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Year : 2021  |  Volume : 22  |  Issue : 2  |  Page : 73-82

Trabeculectomy with mitomycin C in uveitic glaucoma: a systematic review

1 Department of Ophthalmology, University Hospitals Birmingham NHS Foundation Trust, Birmingham; Department of Ophthalmology, Faculty of Medicine, Assiut University, Assiut, Egypt, United Kingdom
2 Department of Ophthalmology, University Hospitals Birmingham NHS Foundation Trust, Birmingham, United Kingdom
3 Department of Ophthalmology, Faculty of Medicine, Assiut University, Assiut, Egypt
4 Department of Ophthalmology, University Hospitals Birmingham NHS Foundation Trust; Academic Unit of Ophthalmology, Institute of Inflammation & Ageing, University of Birmingham, Birmingham, United Kingdom

Correspondence Address:
PhD, MRCP, FRCOphth Alastair K Denniston
Centre for Translational Inflammation Research, Institute of Inflammation & Ageing, University of Birmingham, Birmingham B15 2TH
United Kingdom
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Source of Support: None, Conflict of Interest: None

DOI: 10.4103/djo.djo_1_21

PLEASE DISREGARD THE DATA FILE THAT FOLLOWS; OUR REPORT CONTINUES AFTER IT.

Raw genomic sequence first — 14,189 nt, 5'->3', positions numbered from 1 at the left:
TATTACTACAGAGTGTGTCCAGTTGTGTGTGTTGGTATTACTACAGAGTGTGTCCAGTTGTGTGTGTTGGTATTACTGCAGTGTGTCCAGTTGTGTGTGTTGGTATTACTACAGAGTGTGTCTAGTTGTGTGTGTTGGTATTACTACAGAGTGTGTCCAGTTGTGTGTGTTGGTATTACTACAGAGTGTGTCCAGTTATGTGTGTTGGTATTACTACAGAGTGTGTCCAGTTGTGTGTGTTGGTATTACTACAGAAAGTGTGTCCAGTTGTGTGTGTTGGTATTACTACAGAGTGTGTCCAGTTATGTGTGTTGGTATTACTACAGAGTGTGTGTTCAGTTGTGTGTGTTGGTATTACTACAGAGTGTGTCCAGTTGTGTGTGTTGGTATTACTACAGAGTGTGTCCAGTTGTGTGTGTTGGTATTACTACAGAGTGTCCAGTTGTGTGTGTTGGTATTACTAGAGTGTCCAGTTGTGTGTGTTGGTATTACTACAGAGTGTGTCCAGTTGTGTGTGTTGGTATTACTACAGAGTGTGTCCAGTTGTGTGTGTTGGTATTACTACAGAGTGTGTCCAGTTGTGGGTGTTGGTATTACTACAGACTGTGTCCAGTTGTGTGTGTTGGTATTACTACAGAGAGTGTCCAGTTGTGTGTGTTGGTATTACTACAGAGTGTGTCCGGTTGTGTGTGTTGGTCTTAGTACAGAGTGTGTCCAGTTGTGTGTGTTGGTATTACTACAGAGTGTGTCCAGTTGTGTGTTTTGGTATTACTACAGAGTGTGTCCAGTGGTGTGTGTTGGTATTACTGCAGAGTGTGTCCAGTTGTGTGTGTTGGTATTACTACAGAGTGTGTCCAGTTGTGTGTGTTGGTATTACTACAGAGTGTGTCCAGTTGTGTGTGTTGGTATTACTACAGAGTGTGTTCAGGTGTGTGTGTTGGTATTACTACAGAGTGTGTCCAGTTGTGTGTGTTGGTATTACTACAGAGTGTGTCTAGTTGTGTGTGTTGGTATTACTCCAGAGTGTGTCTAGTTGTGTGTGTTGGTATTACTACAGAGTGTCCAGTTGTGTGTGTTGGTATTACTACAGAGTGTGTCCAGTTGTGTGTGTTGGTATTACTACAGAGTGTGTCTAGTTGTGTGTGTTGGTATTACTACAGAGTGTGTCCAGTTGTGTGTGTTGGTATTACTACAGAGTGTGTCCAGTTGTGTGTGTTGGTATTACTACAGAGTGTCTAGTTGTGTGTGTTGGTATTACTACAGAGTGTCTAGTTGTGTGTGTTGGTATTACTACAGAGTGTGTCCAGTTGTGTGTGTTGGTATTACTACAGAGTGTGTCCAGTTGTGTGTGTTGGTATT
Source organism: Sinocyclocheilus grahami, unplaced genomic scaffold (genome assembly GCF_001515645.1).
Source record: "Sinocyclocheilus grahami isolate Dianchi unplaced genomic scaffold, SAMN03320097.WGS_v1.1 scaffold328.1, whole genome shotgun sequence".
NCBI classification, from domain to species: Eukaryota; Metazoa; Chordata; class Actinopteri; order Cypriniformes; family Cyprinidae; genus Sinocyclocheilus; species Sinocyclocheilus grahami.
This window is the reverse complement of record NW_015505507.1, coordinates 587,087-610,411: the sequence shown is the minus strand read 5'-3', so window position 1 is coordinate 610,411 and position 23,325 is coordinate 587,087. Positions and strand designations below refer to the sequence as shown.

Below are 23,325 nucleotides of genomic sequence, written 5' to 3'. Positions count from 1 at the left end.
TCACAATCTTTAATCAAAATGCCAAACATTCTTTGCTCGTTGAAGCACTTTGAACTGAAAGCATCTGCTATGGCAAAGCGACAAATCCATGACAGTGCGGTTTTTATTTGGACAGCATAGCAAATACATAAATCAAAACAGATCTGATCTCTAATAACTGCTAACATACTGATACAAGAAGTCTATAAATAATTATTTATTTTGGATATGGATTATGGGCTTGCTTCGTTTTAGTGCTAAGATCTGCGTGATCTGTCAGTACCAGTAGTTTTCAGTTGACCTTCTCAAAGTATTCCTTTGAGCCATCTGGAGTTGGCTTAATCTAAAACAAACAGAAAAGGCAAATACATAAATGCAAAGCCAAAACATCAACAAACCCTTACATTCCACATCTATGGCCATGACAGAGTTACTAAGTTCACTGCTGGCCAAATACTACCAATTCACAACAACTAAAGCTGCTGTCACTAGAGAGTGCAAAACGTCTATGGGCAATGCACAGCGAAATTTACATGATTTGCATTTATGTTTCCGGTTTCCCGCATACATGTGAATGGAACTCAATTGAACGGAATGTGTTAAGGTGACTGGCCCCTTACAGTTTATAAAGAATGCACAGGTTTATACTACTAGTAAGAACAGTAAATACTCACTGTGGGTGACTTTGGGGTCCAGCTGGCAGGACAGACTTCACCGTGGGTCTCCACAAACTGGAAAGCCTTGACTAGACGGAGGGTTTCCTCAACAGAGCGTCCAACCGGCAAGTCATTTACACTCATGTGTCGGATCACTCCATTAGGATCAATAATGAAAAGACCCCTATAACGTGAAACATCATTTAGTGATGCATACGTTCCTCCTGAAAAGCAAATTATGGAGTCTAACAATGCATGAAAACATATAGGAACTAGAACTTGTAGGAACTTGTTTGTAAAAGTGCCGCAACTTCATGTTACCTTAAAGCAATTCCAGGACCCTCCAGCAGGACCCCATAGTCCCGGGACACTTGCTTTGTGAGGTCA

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Background Glaucoma is a nonreversible optic neuropathy that may occur primarily or secondary to ocular pathology. Uveitis is a major etiological factor for secondary glaucoma, arising either owing to the inflammation itself or resulting from therapeutic steroid use. Many patients with uveitic glaucoma ultimately require a surgical intervention to maintain optimal intraocular pressures (IOP), often after treatment failure with multiple ocular antihypertensive agents. A leading surgical option for such patients is trabeculectomy augmented by intraoperative administration of mitomycin C (MMC). However, in the context of uveitic glaucoma, the relative merit of trabeculectomy with MMC compared with alternative surgical techniques, such as valve implantation, remains a subject of debate among ophthalmic surgeons. Study design This is a review of the literature to evaluate the efficacy and safety of trabeculectomy with MMC in uveitic glaucoma. Materials and methods A literature review of the use of trabeculectomy with MMC administration as an initial surgical management for uveitic glaucoma in adults was performed. Articles were identified by searches of PubMed and the Cochrane Library, using a strategy that defined the target condition (uveitis OR uveitic glaucoma OR inflammatory glaucoma) AND the intervention (trabeculectomy); limitation to MMC-augmented trabeculectomy was undertaken at the abstract and full-text stage. Data extracted included age of the patients, nature of the uveitis, preoperative status in terms of IOP and number of ocular hypotensive medications used, outcomes at annual time-points including IOP, number of ocular hypotensive medications, and surgical success (defined in terms of IOP) up to 5 years postoperatively. Adverse events were also recorded. Results The search strategy identified 498 papers, of which 32 were duplicates, 431 were excluded at abstract stage, and 28 were excluded at full-text stage; five of the 28 satisfied the inclusion criteria but were found to contain data that were entirely or largely contained within one of the other included papers. A total of seven studies were included, comprising 300 patients, with a weighted mean age of 45.8 years (range=30.0–56.9 years), and a range of uveitis syndromes including idiopathic (30%), Behcet’s disease (24.3%), Fuchs’ heterochromic uveitis (13.7%), and Vogt-Koyanagi-Harada syndrome (12.3%). Preoperative IOP and number of medications were reported in all studies. The mean (weighted) preoperative IOP was 34.2 mmHg (range=26.8–39.5 mmHg) and the mean (weighted) number of medications was 3.4 (range=2.3–4.5). Postoperative data were variably reported across the studies; the mean IOP at 1 year was reported in five studies (range=13.8–18.5 mmHg), the mean number of medications at 1 year was reported in four studies (range=0.3–2.6), and surgical success was variably defined preventing direct comparison or aggregation. Conclusion There is limited evidence to evaluate trabeculectomy with MMC as an initial surgical intervention for uveitic glaucoma, with the available evidence being derived entirely from retrospective studies, most of which do not have a parallel comparator group. Variation in reporting limits direct comparison and aggregation of these studies. Comparison between before and after intervention provides some limited evidence of effectiveness and safety. So, there is a need for well-designed prospective randomized controlled trials with long-term follow-up to compare interventions in this vulnerable group of patients.

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